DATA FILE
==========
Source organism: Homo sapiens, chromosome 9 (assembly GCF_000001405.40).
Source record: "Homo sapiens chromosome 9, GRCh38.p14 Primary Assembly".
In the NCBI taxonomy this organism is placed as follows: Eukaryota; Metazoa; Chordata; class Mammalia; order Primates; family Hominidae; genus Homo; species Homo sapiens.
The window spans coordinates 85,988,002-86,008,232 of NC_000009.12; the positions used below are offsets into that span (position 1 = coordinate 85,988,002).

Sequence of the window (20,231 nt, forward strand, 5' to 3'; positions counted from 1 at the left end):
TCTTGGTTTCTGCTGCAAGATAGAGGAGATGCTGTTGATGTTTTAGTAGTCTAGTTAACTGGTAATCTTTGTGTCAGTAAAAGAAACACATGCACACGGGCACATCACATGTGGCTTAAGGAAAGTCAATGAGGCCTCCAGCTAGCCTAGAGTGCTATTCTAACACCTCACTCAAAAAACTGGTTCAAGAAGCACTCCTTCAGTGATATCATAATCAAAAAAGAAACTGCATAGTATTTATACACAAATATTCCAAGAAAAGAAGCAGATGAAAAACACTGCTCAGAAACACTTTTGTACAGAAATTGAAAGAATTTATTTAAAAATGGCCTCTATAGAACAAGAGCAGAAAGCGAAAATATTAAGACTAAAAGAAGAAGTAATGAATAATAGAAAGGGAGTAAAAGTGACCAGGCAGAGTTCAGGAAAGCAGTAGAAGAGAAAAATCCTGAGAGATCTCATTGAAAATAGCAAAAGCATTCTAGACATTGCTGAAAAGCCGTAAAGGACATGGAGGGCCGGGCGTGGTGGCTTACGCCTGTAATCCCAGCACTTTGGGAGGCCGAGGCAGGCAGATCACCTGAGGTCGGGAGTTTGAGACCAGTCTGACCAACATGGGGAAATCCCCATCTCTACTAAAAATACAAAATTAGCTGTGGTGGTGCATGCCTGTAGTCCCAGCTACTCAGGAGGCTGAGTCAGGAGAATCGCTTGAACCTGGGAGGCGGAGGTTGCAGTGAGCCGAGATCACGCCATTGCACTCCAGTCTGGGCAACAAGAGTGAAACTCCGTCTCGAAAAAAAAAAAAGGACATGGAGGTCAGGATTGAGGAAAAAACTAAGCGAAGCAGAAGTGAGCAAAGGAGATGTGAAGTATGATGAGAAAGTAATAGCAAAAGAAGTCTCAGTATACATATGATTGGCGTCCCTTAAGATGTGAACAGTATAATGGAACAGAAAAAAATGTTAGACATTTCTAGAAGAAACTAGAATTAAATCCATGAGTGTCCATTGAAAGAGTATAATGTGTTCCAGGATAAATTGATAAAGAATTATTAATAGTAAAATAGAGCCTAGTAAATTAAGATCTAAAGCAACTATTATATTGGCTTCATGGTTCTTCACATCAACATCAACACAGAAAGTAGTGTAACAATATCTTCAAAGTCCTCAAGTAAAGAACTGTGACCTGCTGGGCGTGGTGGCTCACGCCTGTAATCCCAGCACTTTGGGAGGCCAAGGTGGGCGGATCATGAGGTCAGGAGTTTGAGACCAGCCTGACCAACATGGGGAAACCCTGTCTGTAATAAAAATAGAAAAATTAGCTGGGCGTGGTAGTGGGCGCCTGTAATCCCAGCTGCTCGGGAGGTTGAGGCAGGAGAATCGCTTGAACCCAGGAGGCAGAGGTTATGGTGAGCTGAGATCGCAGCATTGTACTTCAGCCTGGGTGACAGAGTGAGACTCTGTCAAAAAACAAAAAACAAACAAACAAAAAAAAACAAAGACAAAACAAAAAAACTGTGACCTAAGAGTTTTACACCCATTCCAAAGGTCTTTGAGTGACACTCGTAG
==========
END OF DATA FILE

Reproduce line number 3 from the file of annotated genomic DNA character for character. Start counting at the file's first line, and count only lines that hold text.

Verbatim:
In the NCBI taxonomy this organism is placed as follows: Eukaryota; Metazoa; Chordata; class Mammalia; order Primates; family Hominidae; genus Homo; species Homo sapiens.